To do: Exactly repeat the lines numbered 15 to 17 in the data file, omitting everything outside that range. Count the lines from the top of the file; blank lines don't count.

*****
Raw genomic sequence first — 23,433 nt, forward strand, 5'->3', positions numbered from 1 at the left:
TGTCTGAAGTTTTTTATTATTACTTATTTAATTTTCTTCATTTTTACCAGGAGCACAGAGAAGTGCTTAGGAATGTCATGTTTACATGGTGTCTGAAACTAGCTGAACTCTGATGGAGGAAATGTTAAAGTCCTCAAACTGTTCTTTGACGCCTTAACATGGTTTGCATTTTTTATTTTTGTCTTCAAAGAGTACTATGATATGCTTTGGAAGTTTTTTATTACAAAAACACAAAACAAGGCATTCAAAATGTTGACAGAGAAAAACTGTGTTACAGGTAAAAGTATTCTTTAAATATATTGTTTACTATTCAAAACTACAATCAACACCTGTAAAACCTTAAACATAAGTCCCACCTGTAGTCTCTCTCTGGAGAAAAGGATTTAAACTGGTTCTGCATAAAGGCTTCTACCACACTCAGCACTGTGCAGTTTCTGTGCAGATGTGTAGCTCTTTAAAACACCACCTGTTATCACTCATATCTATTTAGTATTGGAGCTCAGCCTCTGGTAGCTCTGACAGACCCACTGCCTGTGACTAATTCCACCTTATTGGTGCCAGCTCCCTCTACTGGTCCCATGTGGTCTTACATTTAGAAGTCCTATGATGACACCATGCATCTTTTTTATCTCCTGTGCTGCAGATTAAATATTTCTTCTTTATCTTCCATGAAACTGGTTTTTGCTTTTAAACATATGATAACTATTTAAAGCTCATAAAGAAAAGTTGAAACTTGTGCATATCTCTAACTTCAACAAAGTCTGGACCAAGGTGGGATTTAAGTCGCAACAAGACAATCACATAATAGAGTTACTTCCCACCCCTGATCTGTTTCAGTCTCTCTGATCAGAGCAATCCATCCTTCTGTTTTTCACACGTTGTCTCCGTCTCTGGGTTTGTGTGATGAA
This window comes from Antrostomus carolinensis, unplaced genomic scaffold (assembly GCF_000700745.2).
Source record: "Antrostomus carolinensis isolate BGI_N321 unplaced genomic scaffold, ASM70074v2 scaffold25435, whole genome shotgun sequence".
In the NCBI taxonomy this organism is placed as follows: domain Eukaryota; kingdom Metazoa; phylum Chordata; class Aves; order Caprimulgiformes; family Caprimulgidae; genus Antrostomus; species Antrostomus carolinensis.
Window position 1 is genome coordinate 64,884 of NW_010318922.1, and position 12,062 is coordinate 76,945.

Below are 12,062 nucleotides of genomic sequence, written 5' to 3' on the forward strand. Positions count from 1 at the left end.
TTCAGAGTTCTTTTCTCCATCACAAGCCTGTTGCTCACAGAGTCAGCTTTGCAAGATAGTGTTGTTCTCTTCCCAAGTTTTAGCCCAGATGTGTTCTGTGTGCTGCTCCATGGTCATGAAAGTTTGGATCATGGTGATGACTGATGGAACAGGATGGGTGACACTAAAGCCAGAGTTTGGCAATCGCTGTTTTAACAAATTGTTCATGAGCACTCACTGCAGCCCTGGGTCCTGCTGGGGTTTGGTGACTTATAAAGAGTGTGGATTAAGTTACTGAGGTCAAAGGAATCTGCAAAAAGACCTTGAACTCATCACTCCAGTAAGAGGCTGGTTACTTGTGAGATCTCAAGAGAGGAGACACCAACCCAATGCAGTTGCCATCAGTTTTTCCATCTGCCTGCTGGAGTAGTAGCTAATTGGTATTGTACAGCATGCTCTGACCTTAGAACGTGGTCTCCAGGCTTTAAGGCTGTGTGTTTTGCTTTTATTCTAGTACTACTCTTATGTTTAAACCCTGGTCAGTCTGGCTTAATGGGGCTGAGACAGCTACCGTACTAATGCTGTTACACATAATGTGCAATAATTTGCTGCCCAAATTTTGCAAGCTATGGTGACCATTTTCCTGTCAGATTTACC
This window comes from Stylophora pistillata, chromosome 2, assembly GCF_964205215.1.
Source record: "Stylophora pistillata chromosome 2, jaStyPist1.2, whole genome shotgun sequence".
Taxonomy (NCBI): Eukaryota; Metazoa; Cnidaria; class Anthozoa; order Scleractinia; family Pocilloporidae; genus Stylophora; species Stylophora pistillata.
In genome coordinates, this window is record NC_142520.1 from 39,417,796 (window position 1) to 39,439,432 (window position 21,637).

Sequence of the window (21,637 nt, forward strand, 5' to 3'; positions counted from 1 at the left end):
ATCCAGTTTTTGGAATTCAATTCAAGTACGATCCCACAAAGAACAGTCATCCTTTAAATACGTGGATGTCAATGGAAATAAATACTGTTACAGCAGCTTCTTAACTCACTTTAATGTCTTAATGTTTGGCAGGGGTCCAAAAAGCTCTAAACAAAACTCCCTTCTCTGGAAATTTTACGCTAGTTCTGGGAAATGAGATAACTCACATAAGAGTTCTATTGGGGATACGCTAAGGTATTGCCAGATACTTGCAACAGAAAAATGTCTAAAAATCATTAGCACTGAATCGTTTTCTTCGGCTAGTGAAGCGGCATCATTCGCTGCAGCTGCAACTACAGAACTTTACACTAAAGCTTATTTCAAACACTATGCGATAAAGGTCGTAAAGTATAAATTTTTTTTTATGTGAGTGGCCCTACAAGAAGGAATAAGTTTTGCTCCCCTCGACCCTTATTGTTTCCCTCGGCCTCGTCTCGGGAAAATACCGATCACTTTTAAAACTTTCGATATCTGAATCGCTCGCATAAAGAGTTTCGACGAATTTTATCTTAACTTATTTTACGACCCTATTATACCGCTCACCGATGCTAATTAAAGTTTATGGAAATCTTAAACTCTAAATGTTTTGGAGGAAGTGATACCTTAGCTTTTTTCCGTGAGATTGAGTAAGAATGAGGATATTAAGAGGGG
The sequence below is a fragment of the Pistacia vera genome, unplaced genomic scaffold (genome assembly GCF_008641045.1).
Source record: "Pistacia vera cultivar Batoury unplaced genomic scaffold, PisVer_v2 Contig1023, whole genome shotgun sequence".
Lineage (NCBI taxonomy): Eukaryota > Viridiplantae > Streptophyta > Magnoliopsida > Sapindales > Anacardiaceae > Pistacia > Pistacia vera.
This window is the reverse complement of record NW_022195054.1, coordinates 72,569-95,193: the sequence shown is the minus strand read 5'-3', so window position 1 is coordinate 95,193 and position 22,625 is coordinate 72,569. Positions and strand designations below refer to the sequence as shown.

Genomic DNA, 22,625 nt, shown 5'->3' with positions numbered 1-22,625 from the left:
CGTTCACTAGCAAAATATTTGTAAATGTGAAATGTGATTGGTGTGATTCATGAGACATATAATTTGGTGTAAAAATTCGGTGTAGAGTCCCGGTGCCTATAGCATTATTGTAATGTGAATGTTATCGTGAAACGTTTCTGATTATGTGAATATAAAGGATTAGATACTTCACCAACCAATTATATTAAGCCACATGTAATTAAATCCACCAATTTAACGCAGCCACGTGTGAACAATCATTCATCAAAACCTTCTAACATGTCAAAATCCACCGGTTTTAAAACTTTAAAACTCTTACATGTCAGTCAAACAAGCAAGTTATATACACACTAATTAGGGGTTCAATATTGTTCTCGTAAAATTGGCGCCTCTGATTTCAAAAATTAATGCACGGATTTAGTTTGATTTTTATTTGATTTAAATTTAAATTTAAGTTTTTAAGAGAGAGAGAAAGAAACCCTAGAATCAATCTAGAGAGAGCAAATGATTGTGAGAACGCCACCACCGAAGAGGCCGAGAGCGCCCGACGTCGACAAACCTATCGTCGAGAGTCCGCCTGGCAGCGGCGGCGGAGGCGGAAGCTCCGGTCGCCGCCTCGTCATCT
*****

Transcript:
The sequence below is a fragment of the Pistacia vera genome, unplaced genomic scaffold (genome assembly GCF_008641045.1).
Source record: "Pistacia vera cultivar Batoury unplaced genomic scaffold, PisVer_v2 Contig1023, whole genome shotgun sequence".
Lineage (NCBI taxonomy): Eukaryota > Viridiplantae > Streptophyta > Magnoliopsida > Sapindales > Anacardiaceae > Pistacia > Pistacia vera.